Saturday, November 19, 2011

What Will Happen To Paul Ryan If The GOP Really Does Provoke A Revolution?


I never thought the OccupyWallStreet/99% Movement could actually lead to revolution... until this morning when I watched the sickening video above. Those are our kids, the best of our kids, being pepper sprayed like roaches by that slob with the mustache. Combine it with the self-entitled and willfully ignorant attitude from this grotesquely corrupt-- but never arrested or punished-- congressman at a public hearing and the response from the American citizen... and you see the breaking point is getting closer and closer.

When Alaska crook Don Young attacked distinguished history professor Dr. Douglas Brinkley's work as "garbage" and called him "Dr. Rice," Brinkley reminded him that he works at Rice University and that his name is Brinkley. Young, who is clearly senile, flipped out. "I can call you whatever I want to if you sit in that chair. You be quiet," he hissed. Professor Brinkley wasn't intimidated by the foolish old congressman. "You don’t own me. I pay your salary. You work for me."

The good professor's statement clashes with the divine right attitude-- fueled more by raw cash this time around than anything else-- that is now 100% prevalent among conservatives. The cop in Davis doesn't work for us anymore than does Don Young. They work for the 1% and their job is the same: holding down the 99%.

That's why Krugman was right the other day when he said the SuperCommittee would fail-- and that we're lucky it will fail. The 1% want it all-- everything-- and they believe that that is their right. The institutions of the state are in their hands-- whether the pepper-spraying cop in Davis, the corrupt, reactionary congressman from Alaska, the SuperCommittee or, for that matter, the entire Inside the Beltway set up and that of most of the states. It's now just a matter of time before people won't take it any more.
A House Democratic leader said a U.S. deficit-cutting agreement can’t include the extension of Bush-era tax cuts, while an influential Republican said his House colleagues won’t back a deal calling for new tax revenue.

The disagreement underscores the crux of the problem facing a congressional panel seeking to meet a Nov. 23 deadline to trim at least $1.2 trillion from the deficit over the next decade.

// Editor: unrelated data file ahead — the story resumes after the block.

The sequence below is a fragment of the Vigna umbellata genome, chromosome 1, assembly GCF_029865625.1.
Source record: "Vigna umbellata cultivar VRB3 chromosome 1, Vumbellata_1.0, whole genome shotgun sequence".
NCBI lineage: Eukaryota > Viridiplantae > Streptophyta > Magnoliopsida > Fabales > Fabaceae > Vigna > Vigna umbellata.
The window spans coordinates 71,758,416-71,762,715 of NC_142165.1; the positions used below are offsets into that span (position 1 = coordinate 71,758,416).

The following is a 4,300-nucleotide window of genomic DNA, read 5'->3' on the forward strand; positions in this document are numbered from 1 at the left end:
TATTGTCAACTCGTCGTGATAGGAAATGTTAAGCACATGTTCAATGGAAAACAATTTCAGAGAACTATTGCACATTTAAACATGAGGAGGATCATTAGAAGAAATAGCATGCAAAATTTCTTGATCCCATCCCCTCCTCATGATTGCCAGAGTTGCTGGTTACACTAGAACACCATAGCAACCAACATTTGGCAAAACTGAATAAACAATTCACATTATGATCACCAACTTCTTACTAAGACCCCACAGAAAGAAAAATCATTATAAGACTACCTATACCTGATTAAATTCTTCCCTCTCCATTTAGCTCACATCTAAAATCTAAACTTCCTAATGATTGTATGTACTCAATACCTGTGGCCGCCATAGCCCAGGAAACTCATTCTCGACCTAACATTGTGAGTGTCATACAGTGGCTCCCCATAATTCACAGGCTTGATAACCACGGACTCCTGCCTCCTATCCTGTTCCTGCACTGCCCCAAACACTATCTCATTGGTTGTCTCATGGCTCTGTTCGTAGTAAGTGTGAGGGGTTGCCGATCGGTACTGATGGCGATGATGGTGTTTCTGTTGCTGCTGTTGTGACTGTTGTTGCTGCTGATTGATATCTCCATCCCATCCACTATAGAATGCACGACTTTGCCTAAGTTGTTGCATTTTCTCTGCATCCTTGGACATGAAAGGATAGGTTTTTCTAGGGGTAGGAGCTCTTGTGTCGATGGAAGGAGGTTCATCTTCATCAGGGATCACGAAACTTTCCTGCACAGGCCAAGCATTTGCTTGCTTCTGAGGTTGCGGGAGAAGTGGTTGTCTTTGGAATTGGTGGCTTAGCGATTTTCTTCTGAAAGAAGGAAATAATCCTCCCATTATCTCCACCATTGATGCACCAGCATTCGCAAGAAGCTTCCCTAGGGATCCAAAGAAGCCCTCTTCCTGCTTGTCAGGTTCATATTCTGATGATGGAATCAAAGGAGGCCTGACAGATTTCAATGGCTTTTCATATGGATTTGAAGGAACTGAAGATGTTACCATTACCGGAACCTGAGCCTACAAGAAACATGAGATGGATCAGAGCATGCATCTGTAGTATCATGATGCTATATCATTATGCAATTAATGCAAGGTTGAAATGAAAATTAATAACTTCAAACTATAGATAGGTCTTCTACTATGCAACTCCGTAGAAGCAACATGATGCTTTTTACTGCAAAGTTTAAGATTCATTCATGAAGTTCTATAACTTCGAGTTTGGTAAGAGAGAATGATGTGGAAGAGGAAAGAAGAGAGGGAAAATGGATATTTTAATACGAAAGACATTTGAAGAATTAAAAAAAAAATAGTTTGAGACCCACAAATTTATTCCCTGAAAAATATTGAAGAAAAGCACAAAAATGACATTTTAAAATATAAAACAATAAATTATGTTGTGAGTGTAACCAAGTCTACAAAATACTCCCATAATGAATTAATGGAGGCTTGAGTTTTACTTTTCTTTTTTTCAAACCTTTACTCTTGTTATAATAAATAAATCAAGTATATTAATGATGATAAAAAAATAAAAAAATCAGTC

Representative Jim Jordan, head of the Republican Study Committee, which pushes for deeper spending cuts, said any deficit-cutting proposal that includes a tax increase is unlikely to clear a majority of the House’s Republicans.

Representative James Clyburn, a Democratic member of the supercommittee, said if Republicans demand an extension of the tax cuts won by President George W. Bush in 2001 and 2003 the chances of an agreement are dim.

“It would be difficult” to win passage of a supercommittee plan that includes more taxes, said Jordan, of Ohio, on Bloomberg Television’s “Political Capital with Al Hunt,” airing this weekend.

“If it’s a net tax increase, this is the most fundamental principle within the Republican Party,” Jordan said. “This is a sacred trust I think we as Republicans have with voters.”

Sacred? Really? Sacred? Can you even be a Republican these days without absolutely loathing the message of Jesus Christ? I can't see how it would be possible to embrace Jesus and the GOP message. Their actual object of worship-- Ayn Rand and her adolescent philosophy of selfishness and greed-- is the basis of the religion of Republicanism and... Christianity it's not. Paul Ryan, more than most, has been willing it publicly embrace it-- and it's reflected in his hate-the-poor legislative agenda.

In yesterday's Washington Post moderate Ezra Klein examined Ryan's latest thrust against ordinary working families on behalf of those who have financed his political career and have promised to make him president. Klein views Ryan's "Inequality Report" charitably and treats it as a serious policy statement-- even finds some worthwhile points.
But more broadly, Ryan’s paper tries to create a false choice between reducing income inequality, encouraging economic mobility and accelerating growth. Toward the end, Ryan actually says the debate over inequality breaks down into two groups:

1. Is the problem simply that some households make more than others, in which case policymakers should be focused on closing this income gap by any means at their disposal, indifferent as to whether government policies aimed to close relative inequality result in lower absolute levels of income?